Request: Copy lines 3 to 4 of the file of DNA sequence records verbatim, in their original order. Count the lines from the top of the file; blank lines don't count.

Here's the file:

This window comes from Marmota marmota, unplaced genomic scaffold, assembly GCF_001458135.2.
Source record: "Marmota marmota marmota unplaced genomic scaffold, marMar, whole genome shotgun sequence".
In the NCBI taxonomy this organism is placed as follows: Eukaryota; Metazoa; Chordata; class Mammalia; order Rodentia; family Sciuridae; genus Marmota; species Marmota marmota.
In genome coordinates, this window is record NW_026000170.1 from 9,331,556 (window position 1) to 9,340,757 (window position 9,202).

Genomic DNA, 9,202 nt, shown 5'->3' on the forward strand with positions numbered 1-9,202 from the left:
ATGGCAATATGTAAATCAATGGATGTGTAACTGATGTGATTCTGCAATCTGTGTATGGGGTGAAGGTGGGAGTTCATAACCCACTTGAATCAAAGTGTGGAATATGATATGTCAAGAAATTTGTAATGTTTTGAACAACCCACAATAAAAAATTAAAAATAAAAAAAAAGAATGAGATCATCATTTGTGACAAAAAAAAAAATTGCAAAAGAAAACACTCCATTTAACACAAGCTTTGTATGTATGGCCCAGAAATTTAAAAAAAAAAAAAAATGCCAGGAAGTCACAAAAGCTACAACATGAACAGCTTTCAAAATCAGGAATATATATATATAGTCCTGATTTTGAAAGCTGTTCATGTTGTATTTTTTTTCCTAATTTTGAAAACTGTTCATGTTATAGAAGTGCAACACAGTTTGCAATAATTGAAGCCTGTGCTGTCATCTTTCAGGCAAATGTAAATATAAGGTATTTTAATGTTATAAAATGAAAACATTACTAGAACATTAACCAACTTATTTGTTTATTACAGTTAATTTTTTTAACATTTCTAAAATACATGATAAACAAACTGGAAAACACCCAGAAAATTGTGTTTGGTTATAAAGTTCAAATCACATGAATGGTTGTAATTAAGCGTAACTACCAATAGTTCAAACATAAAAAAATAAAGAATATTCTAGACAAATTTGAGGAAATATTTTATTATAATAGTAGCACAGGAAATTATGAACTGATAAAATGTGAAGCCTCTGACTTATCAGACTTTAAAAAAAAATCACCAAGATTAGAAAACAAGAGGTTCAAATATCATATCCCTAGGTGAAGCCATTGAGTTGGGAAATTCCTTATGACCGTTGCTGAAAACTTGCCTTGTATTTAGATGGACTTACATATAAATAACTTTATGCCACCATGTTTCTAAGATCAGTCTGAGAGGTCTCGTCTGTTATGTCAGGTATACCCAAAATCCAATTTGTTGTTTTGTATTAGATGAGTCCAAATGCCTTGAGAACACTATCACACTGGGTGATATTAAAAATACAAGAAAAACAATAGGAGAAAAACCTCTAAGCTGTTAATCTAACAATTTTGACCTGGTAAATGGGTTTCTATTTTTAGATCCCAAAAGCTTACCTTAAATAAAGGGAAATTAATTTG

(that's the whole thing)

In the NCBI taxonomy this organism is placed as follows: Eukaryota; Metazoa; Chordata; class Mammalia; order Rodentia; family Sciuridae; genus Marmota; species Marmota marmota.
In genome coordinates, this window is record NW_026000170.1 from 9,331,556 (window position 1) to 9,340,757 (window position 9,202).